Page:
Some people travel to visit friends or family. Some people travel to see the world. And some travel to escape. Such is the case of Jane, a character in Pacific Theatre’s latest show, Mother Teresa is Dead. Jane has travelled from England to India because she wants to help. She is overwhelmed by the poverty and injustice she sees in the world and feels an irrepressible need to help the less fortunate. But she has also left England to escape the life with her husband and young son that she sees as shallow and meaningless and seems to be drowning within.
When the play begins, Jane’s husband, Mark, has just arrived in India. Jane has been missing for seven weeks and Mark has only just tracked her down to the house of a British expat, Frances. Frances has kindly taken Jane in, but is unable to shed any light as to why Jane left Mark and their son without a word. When Mark learns that Jane has been working at a shelter helping children, he is livid that Jane would leave their child to help other children. There are explosive confrontations between husband and wife, as well as with Srinivas, the owner of the shelter who also arrives looking for Jane.
Mother Teresa is Dead made me think about travelling and why we travel. As someone who loves travelling and travels as much as possible, Mother Teresa is Dead made me think, why do we travel? Why do I travel? I know that I, as the traveller, learn so much. I learn about other countries and cultures. I try new things and have new experiences. I learn what I like and don’t like, and what I am capable of. I come home feeling enriched. But what about everyone else? How do my travels affect other people? It is clear Jane’s journey to India has affected so many lives, from her family in England, to locals like Srinivas and the children of the shelter, to the good Samaritan Frances. By travelling to India, does Jane really what she sought to do – help the less fortunate – or does she instead bring a world of trouble into Frances’ home?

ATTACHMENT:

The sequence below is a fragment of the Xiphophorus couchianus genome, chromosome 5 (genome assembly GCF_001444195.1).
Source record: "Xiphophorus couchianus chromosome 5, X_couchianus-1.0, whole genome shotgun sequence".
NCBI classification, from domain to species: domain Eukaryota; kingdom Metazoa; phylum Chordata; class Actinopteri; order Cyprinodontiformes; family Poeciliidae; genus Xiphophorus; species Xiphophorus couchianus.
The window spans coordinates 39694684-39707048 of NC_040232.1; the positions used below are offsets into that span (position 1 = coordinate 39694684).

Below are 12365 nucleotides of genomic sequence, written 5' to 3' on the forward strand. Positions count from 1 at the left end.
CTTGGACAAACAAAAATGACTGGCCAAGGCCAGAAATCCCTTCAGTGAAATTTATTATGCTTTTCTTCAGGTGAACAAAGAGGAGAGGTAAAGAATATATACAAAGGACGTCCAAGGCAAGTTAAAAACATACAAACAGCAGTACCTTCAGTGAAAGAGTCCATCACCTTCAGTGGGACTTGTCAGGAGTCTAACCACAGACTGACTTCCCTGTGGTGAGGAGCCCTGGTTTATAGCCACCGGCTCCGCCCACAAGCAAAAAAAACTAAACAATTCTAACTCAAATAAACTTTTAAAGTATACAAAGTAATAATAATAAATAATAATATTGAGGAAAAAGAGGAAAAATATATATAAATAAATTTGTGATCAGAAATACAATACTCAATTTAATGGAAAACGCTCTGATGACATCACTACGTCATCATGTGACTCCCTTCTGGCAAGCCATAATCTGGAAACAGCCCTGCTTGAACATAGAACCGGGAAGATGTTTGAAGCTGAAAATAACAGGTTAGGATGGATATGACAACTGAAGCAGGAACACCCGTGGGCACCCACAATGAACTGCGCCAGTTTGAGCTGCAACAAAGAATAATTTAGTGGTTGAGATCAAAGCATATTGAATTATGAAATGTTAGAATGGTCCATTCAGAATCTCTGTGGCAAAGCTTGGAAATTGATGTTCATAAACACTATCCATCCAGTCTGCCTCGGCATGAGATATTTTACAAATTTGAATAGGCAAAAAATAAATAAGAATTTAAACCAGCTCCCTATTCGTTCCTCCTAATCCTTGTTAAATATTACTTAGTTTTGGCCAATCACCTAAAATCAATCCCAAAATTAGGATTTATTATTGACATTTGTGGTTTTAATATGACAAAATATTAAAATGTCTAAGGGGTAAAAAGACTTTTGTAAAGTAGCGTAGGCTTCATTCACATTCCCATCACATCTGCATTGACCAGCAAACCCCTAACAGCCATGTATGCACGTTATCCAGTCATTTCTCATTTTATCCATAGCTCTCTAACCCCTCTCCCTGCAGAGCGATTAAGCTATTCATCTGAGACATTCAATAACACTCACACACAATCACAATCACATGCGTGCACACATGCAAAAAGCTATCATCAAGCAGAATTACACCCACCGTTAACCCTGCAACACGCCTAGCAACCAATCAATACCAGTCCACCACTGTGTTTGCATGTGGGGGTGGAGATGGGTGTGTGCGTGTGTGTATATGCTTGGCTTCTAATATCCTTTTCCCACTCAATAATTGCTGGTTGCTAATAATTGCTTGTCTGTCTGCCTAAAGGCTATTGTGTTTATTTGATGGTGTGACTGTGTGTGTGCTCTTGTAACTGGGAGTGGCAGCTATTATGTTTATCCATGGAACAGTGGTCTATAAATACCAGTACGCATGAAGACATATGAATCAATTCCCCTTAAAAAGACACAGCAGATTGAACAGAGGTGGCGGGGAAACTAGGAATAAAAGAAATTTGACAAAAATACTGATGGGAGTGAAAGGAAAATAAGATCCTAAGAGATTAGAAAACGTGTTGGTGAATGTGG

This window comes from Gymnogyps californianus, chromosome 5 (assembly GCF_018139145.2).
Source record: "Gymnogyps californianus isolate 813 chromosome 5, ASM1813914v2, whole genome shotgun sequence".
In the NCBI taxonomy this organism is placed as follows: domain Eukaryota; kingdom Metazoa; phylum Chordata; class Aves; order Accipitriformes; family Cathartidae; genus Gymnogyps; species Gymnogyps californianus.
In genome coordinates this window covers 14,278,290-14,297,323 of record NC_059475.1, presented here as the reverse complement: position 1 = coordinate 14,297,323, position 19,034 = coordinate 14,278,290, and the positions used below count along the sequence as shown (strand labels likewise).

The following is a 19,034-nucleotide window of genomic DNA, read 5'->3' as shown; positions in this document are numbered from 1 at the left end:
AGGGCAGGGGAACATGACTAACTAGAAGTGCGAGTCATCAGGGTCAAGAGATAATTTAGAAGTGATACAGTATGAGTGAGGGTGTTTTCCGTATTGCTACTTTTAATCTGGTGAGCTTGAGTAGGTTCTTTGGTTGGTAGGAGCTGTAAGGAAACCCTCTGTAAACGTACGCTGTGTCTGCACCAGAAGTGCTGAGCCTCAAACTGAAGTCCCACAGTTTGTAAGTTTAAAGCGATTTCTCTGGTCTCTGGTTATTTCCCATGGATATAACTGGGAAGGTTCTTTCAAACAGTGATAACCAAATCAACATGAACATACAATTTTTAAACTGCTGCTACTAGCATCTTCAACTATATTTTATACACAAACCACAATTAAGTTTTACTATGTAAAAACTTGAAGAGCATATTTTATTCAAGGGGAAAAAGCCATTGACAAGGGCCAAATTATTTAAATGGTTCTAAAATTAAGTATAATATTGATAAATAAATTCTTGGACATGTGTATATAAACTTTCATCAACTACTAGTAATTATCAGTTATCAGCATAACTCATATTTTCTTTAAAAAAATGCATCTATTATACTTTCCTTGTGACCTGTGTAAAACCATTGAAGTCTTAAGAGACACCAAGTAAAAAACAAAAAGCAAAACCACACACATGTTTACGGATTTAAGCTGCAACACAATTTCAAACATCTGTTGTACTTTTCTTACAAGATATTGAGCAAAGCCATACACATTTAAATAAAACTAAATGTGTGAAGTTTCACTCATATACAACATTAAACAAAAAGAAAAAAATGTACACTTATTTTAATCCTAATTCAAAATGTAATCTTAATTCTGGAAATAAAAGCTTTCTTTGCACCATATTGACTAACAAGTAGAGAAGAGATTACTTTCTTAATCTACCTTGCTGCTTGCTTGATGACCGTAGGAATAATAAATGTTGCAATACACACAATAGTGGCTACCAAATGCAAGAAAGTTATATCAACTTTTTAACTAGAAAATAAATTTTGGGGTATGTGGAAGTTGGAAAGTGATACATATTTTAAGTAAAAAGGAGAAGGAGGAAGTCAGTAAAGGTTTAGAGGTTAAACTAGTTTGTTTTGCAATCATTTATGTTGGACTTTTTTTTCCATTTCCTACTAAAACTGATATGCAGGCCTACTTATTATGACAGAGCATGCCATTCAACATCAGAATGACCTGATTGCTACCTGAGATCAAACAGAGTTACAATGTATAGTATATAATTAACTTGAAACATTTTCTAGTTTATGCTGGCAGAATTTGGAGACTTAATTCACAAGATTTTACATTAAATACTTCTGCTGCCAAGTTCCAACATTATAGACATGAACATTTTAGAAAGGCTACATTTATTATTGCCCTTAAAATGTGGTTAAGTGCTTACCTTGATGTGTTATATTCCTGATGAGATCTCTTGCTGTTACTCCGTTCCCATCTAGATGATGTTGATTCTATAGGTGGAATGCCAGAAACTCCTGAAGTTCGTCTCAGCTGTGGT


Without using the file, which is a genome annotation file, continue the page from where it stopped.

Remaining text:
Mother Teresa is Dead is a play that asks a lot big questions, but leaves them unanswered. Can one live a guilt-free life when so many people in the world are suffering? Do we do more harm than good when we try to help? Are charities designed just to ease the guilt of comfortable Westerners? In this way, Mother Teresa is Dead is neither preachy or apologetic; it just makes you think. As I was leaving the theatre I found I was asking my own big questions about travel and the motivations for travelling that I could not find the answers for.
Congratulations to Kayvon Kelly (Srinivas), Sebastian Kroon (Mark), Julie McIsaac (Jane), and Katharine Venour (Frances) for their superb performances and to Director Evan Frayne for a truly thought-provoking and enjoyable show.